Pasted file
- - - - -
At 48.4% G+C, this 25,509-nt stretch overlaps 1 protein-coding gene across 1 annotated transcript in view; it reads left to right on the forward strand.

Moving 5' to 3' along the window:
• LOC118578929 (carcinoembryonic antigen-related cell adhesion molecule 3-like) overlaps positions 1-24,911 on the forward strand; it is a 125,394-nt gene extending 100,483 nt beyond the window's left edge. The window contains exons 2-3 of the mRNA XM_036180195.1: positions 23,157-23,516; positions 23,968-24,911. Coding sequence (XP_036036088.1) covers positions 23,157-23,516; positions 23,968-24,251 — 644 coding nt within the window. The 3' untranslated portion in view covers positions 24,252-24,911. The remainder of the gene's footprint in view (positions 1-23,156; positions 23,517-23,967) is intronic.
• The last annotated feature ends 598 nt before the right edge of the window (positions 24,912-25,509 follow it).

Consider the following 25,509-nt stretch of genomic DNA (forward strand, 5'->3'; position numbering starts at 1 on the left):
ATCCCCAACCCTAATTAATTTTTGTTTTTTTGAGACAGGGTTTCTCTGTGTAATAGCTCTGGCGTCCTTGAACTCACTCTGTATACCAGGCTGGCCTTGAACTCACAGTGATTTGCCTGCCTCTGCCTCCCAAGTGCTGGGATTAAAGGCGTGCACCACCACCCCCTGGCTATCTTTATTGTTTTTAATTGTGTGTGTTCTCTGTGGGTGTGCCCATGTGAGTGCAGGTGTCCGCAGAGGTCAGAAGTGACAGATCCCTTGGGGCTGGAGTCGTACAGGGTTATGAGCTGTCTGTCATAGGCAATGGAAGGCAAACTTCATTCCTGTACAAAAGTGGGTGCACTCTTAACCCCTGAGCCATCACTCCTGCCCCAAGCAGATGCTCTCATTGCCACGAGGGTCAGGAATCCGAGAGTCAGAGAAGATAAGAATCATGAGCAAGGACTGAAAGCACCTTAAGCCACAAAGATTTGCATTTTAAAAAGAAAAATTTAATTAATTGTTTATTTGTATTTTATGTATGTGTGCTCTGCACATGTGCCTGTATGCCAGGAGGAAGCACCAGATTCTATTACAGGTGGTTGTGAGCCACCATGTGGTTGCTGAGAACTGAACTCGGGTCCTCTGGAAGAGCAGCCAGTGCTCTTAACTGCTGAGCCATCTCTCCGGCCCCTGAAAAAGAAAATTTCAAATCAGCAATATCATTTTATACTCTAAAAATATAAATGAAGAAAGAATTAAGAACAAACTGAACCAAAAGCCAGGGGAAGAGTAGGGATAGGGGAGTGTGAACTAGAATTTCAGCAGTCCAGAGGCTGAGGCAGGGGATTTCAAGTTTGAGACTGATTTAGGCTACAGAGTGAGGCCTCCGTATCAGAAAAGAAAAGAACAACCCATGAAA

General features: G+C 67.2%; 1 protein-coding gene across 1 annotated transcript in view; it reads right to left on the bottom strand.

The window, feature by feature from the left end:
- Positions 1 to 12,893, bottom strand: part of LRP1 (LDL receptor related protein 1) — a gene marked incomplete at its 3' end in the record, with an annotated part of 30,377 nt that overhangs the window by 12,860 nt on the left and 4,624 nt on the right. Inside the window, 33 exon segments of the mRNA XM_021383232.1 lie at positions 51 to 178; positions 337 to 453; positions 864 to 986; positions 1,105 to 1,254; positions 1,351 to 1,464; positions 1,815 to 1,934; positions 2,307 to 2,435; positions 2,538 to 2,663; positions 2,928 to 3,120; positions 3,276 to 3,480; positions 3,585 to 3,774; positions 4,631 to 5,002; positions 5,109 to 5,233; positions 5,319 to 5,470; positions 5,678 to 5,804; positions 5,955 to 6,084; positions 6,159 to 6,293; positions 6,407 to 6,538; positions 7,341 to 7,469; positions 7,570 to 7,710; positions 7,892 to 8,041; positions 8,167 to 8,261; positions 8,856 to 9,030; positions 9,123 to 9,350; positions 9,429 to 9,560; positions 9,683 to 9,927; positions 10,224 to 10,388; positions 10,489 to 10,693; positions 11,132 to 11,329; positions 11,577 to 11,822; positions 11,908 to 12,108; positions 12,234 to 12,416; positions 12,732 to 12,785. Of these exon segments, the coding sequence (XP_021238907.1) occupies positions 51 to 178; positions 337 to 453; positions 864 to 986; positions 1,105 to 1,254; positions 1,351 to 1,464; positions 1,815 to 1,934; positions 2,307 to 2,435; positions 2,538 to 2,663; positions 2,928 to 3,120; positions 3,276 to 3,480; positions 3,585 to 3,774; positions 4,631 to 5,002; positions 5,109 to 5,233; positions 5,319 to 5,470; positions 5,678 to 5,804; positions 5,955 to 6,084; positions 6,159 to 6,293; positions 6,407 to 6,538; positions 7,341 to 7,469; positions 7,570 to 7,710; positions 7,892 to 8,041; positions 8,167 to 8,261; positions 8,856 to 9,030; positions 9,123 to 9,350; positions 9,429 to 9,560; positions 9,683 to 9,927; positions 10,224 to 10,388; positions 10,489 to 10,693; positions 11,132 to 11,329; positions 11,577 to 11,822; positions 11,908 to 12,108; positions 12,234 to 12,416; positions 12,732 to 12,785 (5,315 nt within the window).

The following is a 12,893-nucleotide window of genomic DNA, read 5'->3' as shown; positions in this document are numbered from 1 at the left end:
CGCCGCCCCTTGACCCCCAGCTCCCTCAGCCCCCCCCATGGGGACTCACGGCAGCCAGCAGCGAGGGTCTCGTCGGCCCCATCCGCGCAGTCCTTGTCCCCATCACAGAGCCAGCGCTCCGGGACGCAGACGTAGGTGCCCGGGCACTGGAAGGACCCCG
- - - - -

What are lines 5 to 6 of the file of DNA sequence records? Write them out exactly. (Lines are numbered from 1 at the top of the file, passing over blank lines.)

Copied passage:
Consider the following 25,509-nt stretch of genomic DNA (forward strand, 5'->3'; position numbering starts at 1 on the left):
ATCCCCAACCCTAATTAATTTTTGTTTTTTTGAGACAGGGTTTCTCTGTGTAATAGCTCTGGCGTCCTTGAACTCACTCTGTATACCAGGCTGGCCTTGAACTCACAGTGATTTGCCTGCCTCTGCCTCCCAAGTGCTGGGATTAAAGGCGTGCACCACCACCCCCTGGCTATCTTTATTGTTTTTAATTGTGTGTGTTCTCTGTGGGTGTGCCCATGTGAGTGCAGGTGTCCGCAGAGGTCAGAAGTGACAGATCCCTTGGGGCTGGAGTCGTACAGGGTTATGAGCTGTCTGTCATAGGCAATGGAAGGCAAACTTCATTCCTGTACAAAAGTGGGTGCACTCTTAACCCCTGAGCCATCACTCCTGCCCCAAGCAGATGCTCTCATTGCCACGAGGGTCAGGAATCCGAGAGTCAGAGAAGATAAGAATCATGAGCAAGGACTGAAAGCACCTTAAGCCACAAAGATTTGCATTTTAAAAAGAAAAATTTAATTAATTGTTTATTTGTATTTTATGTATGTGTGCTCTGCACATGTGCCTGTATGCCAGGAGGAAGCACCAGATTCTATTACAGGTGGTTGTGAGCCACCATGTGGTTGCTGAGAACTGAACTCGGGTCCTCTGGAAGAGCAGCCAGTGCTCTTAACTGCTGAGCCATCTCTCCGGCCCCTGAAAAAGAAAATTTCAAATCAGCAATATCATTTTATACTCTAAAAATATAAATGAAGAAAGAATTAAGAACAAACTGAACCAAAAGCCAGGGGAAGAGTAGGGATAGGGGAGTGTGAACTAGAATTTCAGCAGTCCAGAGGCTGAGGCAGGGGATTTCAAGTTTGAGACTGATTTAGGCTACAGAGTGAGGCCTCCGTATCAGAAAAGAAAAGAACAACCCATGAAA